Mothman Plaque image from The Ashville Paranormal Society
For a thirteen month period beginning in November, 1966, a series of bizarre sightings took place around Point Pleasant, WV, at the confluence of the Ohio and Kanawha Rivers on the Ohio-West Virginia border. There were UFO sightings, poltergeist reports, but weirdest of all were the tales of Mothman.
The tale began on November 12, 1966 near Clendenin, West Virginia. Five men were preparing a grave for a burial when something that looked like a “brown human being” flew over their heads. The men were baffled. It didn't appear to be a bird, but more like a man with wings.
A few days later, riding past a deserted Point Pleasant factory on the evening of November 15, two young couples spotted something that was "shaped like a man, but bigger, maybe six or seven feet tall with big wings folded against its back" and had glowing red eyes. The couples floored their car and fled in a panic.
Moments later, they saw the same creature on a hillside. It flew after their car, which by now was zooming along at over 100 MPH down the road. "That bird kept right up with us," they said.
Later that night, a resident watching TV saw his screen go dark, followed by high-pitched whining coming from his porch and warning growls from the family hound. He went out to see what was up, and saw a pair of glowing red eyes looking back.
He went back in the house to fetch his gun while his dog chased the critter, but couldn't screw up the courage to go back out to face the eerie eyes. When he went out at daybreak, both the creature and his pooch were gone.
The red-eyed beast was busy that night. Another group of four witnesses claimed to see the “bird” three different times.
The town held a press conference the next day, and the authorities said they took the sightings seriously because of the number of reports and the credibility of the witnesses. The press immediately dubbed the critter Mothman, after a Batman nemesis.
That night, a family saw red lights flying overhead, and a visitor found out what the lights were - Mothman. She got out her car, and the creature popped up near her, causing her to drop her baby. She gathered her child and got to her hosts' front door in Olympic time. The haunting sight would stay with her for months in the form of nightmares.
Paranormal researcher and author John Keel arrived in Point Pleasant in December and immediately began compiling reports of Mothman sightings. Before he was done, he would have 100 sightings in his files from November of 1966 to November, 1967.
Here is how they described Mothman:
* approximately seven feet tall
* a ten foot wingspan
* gray, scaly skin
* large, red, glowing, hypnotic eyes
* able to take off straight up in flight, traveling up to 100 miles an hour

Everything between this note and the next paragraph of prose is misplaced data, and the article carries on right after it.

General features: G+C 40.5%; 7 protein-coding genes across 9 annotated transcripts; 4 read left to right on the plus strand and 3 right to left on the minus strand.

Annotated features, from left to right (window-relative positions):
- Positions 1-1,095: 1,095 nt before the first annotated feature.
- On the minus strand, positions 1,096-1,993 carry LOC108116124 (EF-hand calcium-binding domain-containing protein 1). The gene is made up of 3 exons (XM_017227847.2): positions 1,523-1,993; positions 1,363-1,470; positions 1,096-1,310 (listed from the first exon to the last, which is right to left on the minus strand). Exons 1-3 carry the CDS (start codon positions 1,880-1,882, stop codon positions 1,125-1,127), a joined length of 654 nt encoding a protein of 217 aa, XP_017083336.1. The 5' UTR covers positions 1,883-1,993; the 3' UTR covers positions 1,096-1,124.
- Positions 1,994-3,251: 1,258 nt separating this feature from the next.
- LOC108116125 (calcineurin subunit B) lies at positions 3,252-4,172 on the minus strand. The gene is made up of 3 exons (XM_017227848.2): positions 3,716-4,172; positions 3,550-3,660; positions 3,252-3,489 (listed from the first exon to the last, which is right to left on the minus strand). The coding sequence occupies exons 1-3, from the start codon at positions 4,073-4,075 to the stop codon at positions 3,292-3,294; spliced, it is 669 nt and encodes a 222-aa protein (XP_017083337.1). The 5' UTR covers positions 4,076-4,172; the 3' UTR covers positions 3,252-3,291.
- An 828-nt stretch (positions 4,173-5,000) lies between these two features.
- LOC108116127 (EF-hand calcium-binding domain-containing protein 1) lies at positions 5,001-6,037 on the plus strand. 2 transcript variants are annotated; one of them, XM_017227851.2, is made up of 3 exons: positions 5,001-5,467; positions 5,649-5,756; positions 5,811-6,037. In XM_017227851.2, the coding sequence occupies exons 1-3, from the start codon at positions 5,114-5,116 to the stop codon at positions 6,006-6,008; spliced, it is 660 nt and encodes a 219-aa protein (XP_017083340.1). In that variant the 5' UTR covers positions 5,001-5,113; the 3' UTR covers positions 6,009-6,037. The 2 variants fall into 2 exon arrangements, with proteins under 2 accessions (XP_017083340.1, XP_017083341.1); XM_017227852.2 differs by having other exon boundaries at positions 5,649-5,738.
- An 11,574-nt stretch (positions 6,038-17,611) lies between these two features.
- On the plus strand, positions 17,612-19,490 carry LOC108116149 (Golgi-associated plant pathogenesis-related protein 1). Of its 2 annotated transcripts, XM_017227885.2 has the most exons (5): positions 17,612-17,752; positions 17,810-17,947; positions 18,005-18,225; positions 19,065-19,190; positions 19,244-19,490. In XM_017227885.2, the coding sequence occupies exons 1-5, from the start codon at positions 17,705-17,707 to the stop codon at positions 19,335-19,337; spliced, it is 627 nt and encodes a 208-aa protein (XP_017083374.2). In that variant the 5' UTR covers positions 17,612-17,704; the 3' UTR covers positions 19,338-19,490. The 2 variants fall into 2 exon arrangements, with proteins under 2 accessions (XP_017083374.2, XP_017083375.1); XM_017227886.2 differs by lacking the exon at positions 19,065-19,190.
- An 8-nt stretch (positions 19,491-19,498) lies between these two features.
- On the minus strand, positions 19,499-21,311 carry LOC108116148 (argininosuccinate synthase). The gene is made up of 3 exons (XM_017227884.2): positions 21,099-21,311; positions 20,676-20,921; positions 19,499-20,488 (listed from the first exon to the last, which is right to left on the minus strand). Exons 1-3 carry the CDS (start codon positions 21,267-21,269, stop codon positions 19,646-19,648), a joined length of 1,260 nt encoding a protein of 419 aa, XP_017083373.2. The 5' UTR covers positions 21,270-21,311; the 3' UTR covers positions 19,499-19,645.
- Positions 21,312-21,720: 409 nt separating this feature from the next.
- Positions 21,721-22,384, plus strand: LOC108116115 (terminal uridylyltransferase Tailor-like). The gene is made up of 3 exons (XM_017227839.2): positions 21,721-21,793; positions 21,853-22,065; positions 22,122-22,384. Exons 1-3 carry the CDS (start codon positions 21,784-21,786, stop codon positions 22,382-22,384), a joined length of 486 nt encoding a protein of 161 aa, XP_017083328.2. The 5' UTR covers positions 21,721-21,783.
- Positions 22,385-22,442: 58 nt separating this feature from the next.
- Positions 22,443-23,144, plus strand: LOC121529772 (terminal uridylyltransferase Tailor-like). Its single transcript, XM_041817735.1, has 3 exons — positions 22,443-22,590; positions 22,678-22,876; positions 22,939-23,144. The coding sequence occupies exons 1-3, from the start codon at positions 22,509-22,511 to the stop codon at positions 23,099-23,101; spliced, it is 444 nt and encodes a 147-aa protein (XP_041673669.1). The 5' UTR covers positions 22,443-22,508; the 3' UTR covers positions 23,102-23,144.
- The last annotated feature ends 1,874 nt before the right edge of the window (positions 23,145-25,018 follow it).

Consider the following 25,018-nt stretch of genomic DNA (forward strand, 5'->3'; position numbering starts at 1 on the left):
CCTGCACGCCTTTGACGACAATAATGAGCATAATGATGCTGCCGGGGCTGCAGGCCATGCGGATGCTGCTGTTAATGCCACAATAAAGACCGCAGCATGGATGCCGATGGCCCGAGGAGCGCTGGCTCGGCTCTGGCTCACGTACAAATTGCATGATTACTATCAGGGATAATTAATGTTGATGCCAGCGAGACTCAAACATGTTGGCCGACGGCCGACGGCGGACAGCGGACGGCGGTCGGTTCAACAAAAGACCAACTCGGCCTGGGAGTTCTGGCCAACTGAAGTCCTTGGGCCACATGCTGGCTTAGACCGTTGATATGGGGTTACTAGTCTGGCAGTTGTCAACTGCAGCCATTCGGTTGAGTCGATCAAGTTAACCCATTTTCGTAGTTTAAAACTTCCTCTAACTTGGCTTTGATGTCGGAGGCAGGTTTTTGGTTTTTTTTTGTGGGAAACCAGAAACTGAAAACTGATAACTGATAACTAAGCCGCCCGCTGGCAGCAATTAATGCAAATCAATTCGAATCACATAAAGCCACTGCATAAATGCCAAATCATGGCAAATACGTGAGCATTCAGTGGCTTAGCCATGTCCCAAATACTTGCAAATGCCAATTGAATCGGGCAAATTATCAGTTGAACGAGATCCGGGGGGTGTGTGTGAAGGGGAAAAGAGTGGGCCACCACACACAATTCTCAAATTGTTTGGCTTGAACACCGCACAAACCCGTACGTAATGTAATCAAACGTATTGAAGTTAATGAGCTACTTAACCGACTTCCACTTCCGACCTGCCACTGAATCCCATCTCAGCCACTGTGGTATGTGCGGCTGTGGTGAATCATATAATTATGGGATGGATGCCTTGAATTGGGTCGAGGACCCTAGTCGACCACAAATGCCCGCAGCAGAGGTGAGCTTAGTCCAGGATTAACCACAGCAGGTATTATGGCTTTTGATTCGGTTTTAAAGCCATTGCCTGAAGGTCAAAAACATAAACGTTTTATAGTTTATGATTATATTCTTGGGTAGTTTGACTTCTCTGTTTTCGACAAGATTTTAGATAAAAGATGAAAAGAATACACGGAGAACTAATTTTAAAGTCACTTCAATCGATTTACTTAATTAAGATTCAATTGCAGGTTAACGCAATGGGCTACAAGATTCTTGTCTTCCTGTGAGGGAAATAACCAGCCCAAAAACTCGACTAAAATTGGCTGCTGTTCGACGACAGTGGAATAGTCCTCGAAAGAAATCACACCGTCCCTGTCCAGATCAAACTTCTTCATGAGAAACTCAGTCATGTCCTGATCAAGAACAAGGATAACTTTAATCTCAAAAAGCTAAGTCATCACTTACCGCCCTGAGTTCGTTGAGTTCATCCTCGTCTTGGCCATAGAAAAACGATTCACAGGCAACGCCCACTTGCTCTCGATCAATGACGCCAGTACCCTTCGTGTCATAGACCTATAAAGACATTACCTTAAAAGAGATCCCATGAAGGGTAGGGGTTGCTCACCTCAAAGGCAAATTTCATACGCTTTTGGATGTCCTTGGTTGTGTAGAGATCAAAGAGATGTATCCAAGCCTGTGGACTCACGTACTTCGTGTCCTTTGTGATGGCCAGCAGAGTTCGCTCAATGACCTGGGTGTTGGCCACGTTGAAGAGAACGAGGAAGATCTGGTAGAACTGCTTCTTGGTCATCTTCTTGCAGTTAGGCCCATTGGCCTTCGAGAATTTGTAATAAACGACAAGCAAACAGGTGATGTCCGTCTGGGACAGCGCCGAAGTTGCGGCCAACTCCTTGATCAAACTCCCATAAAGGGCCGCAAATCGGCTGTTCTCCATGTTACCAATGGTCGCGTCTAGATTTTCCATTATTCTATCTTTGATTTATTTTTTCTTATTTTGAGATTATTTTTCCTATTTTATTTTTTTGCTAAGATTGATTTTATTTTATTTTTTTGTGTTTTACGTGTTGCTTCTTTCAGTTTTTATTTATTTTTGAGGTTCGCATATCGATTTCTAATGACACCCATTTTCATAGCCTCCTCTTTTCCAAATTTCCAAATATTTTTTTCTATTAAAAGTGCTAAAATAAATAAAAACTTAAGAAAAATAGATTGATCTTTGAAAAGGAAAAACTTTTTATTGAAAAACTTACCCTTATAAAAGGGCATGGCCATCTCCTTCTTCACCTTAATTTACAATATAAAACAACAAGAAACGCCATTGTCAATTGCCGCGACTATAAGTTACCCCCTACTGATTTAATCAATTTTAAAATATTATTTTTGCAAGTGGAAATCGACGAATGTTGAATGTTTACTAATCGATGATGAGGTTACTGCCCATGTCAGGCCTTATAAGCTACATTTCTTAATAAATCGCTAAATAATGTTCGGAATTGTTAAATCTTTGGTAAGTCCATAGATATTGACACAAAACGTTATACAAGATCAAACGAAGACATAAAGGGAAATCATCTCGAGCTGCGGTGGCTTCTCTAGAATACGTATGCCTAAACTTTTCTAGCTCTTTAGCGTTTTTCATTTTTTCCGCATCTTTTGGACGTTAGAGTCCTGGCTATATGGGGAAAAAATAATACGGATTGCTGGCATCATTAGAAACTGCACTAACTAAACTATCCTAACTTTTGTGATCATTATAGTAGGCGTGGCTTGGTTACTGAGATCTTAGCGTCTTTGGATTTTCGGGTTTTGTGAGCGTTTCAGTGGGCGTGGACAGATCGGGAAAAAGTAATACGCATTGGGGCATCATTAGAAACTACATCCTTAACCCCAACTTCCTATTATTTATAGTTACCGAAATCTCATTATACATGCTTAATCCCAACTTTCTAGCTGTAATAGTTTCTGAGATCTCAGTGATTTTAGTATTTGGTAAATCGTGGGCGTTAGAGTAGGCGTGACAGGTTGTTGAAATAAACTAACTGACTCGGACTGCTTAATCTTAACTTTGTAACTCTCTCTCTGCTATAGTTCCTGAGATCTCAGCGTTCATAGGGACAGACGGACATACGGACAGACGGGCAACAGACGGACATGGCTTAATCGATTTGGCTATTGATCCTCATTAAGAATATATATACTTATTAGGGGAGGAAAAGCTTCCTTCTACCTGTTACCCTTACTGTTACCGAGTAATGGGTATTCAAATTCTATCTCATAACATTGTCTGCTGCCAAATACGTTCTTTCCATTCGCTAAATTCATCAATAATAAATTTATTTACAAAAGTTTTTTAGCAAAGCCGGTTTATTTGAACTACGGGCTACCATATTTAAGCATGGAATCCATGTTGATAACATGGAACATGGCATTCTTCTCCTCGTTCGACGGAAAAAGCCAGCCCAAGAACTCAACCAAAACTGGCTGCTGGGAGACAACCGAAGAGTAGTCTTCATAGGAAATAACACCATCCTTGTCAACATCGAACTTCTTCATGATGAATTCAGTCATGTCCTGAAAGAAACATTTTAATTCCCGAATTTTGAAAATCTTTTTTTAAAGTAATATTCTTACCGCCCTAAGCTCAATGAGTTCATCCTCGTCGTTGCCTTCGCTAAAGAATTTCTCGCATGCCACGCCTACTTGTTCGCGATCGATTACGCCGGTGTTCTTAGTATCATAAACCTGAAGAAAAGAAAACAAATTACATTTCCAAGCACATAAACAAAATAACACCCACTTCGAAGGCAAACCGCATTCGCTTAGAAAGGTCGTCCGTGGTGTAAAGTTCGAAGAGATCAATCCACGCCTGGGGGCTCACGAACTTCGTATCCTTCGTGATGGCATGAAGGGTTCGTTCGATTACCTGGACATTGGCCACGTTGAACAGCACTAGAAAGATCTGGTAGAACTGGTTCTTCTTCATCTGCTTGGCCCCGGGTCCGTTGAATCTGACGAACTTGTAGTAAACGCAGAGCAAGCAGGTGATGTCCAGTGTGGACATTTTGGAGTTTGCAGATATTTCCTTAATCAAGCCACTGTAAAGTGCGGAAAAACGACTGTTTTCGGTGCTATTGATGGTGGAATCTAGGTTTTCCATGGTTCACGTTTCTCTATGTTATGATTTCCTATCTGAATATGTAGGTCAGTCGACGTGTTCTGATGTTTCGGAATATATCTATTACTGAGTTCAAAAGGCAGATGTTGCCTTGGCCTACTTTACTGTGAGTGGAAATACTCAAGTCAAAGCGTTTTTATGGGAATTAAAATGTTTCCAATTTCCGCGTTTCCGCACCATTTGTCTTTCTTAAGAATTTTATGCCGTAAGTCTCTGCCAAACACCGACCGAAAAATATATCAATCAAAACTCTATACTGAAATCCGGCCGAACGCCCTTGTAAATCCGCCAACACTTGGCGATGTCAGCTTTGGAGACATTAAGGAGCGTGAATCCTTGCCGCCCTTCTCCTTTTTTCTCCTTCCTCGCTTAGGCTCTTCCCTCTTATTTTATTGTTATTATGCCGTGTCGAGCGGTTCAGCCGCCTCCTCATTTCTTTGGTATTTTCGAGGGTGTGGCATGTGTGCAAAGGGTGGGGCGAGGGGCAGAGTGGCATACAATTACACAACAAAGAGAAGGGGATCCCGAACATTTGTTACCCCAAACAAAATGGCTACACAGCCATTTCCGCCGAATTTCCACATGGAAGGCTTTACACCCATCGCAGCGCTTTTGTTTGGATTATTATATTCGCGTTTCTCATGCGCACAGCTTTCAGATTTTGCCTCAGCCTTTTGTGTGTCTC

* liked to mutilate or eat large dogs
* screeched like a rodent or electric motor
* caused radio and television interference
* had some mind control powers.
Keel believed the creature was real, although he realized that many of the reports he got were generated by folk who were influenced by the flood of lurid Mothman publicity. But he never did say what he though Mothman actually was (which didn't stop him from writing a couple of books anyway, "The Mothman Prophecies" and "The Eighth Tower.")
Instead, he claimed that Point Pleasant was a “window” area between dimensions, a place that was susceptible to odd sightings, monster reports, UFOs, poltergeist activities, and the coming and going of eerie beings.
Others blamed the events on the Cornstalk Curse that was placed on the Point Pleasant region in the 1770's, when the Shawnee chief, his son, and two other tribesmen were gunned down in prison by vengeful soldiers for a crime they didn't commit.
His dying words were "...may the curse of the Great Spirit rest upon this land. May it be blighted by nature. May it even be blighted in its hopes. May the strength of its peoples be paralyzed by the stain of our blood." Hey, King Tut couldn't have said it better.
Other, somewhat cooler heads, theorize that the Mothman was a Sandhill Crane, which have a wingspan of 5-7 feet, a overall average length of 39 inches and an unusual shriek.
Owl theories also abound. The possibility of the Mothman being a Barn Owl, an albino owl, or perhaps a large Snowy Owl have been put forward. Skeptics suggest that the Mothman's glowing orbs are actually red-eye caused from the reflection of light, just like the ones caused by the flash of your Kodak.
But hey, whether Mothman was from the Twilight Zone or just a fat screech owl, it did spawn quite the cottage industry. We've found nine books, two movies, six TV shows, two role-playing games, two computer games, and a pair of dolls that feature the winged critter.
And Point Pleasant isn't shy about its native son. The Mothman Festival, an event held on the 3rd weekend of every September, combines a little folklore along with a lot of local tub-thumping. Hey, he even has a local museum.
Now Mothman has gone international. It is believed to be a harbinger of imminent disaster, reportedly being seen around the globe before great tragedies occur.
Not bad work for a thirteen month run in wild and wonderful West Virginia.